October Queens’ Academy a success!
Our second Queens’ Academy was a spectacular success! We were pleased to see many familiar faces as well as a few newcomers. Participants were again split into three groups based on ability. The beginning group studied how each piece moves on the chessboard as well as some chess rules. Girls in the intermediate group learned how to keep notation during a game, writing down each move using the letters and numbers on a chessboard. This is an essential skill for tournament play because it is important to have a record of the game in case an illegal move is played or another problem occurs. I have firsthand experience with this–at one of my first few tournaments, I was beating my opponent so soundly that he picked up the board and left in the middle of the game! Luckily, I had written down the moves, and could reconstruct the game with a tournament director.
Players in the advanced group worked with a concept that was previously unfamiliar to most of them: the zwischenzug. This is the German name for the idea of an "in-between move," a forcing move that is played in the middle of a combination, often winning material.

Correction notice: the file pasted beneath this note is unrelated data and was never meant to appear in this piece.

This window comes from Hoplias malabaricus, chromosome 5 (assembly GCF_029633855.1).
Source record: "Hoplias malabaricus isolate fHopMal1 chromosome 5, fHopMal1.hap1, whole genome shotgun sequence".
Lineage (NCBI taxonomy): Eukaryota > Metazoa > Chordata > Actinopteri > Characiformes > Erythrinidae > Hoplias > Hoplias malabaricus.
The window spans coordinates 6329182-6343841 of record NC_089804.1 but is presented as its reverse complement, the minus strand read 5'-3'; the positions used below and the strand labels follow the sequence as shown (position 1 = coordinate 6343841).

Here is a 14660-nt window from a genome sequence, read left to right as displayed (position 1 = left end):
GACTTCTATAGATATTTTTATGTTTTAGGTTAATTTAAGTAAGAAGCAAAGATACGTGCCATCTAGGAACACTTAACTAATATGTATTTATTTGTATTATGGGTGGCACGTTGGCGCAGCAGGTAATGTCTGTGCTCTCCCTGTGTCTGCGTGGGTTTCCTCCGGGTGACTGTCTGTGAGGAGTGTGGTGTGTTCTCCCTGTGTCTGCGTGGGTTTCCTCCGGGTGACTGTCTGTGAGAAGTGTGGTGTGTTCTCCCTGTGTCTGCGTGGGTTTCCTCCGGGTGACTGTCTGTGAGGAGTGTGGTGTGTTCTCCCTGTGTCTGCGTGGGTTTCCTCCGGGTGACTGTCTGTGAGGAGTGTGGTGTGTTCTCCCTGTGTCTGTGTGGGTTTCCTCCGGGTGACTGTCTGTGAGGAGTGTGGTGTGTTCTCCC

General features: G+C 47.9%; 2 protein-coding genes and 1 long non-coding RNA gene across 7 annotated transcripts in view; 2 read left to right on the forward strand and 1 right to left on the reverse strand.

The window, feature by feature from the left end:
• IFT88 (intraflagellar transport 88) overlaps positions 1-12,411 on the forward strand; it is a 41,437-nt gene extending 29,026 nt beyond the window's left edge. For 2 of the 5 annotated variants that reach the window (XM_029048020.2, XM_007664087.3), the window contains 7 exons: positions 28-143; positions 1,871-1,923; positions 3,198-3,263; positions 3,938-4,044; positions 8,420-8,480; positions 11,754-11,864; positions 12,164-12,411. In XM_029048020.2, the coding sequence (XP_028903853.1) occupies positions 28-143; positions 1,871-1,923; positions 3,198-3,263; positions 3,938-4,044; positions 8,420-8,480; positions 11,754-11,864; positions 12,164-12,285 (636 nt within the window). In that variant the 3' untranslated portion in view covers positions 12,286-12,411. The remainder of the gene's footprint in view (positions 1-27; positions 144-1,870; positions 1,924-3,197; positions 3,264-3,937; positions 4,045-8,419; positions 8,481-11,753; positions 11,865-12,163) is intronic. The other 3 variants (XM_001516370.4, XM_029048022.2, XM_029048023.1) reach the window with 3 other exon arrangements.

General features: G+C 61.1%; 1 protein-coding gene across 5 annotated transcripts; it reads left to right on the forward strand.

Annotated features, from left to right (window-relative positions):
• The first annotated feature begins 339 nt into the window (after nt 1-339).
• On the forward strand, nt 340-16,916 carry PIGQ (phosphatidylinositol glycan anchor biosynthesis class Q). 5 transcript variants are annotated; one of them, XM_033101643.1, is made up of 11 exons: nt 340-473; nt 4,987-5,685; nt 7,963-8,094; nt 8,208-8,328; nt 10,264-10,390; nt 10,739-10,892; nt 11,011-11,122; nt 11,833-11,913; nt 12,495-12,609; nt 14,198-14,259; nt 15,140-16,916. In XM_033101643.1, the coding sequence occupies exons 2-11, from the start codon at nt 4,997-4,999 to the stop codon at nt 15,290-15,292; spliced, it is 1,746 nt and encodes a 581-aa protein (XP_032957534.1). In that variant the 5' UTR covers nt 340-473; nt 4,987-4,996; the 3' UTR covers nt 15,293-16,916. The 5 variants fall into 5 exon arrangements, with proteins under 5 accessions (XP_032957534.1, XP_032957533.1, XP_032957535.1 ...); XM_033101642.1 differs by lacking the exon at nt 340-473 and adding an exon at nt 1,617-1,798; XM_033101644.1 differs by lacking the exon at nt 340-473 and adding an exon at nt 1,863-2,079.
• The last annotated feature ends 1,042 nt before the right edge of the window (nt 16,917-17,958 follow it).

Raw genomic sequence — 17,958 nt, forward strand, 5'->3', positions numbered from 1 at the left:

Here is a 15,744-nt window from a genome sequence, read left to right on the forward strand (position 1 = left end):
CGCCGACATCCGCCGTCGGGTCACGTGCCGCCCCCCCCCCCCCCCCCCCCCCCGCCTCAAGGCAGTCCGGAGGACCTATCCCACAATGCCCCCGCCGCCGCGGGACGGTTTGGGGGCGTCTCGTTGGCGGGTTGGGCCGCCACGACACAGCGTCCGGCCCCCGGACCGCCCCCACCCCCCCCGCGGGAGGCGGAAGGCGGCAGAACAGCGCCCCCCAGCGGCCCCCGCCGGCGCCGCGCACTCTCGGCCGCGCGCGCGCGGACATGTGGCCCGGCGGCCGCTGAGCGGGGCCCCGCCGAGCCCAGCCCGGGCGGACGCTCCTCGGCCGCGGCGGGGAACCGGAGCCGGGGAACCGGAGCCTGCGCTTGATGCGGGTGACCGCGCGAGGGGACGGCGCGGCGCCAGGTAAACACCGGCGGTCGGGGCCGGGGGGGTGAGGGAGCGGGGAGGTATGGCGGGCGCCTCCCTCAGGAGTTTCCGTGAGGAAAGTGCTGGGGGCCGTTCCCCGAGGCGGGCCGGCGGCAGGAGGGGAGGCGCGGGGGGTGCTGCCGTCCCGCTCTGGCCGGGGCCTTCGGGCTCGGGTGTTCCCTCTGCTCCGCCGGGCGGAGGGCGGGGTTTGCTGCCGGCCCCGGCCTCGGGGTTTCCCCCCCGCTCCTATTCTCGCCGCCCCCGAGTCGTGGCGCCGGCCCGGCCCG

For example, in the diagram above, black plays Rxh4. Many players would simply take back with the queen immediately, the obvious move. However, there is a zwischenzug! White should play Qxd8+, forking the king and rook. Black plays Kh7, white moves Qxh4, black plays Kg8, and now white plays Qxg3, winning a second rook! The important lesson is to carefully consider possible alternatives before playing an obvious move–maybe you will find a zwischenzug that wins material!
Try the positions below:
In this position, black plays Nxe5 and white responds with Nxe5. The obvious move for black is dxe5, winning back the knight. But can you find a zwischenzug? Hint: Look for mating ideas.
Though they are not so spectacular in the opening, pawns can mean everything in the endgame. In the position below, black plays bxc4+. White could take back with either the king or the pawn, but in both cases, black plays Rxh2. Is there a way white can recapture the pawn without losing her own?
After the lectures, each of the players in the intermediate and advanced groups played a recorded game and reviewed it with an instructor to learn about the mistakes she made and how to improve for next time. Hope to see everyone in November!
Categories: Chess Event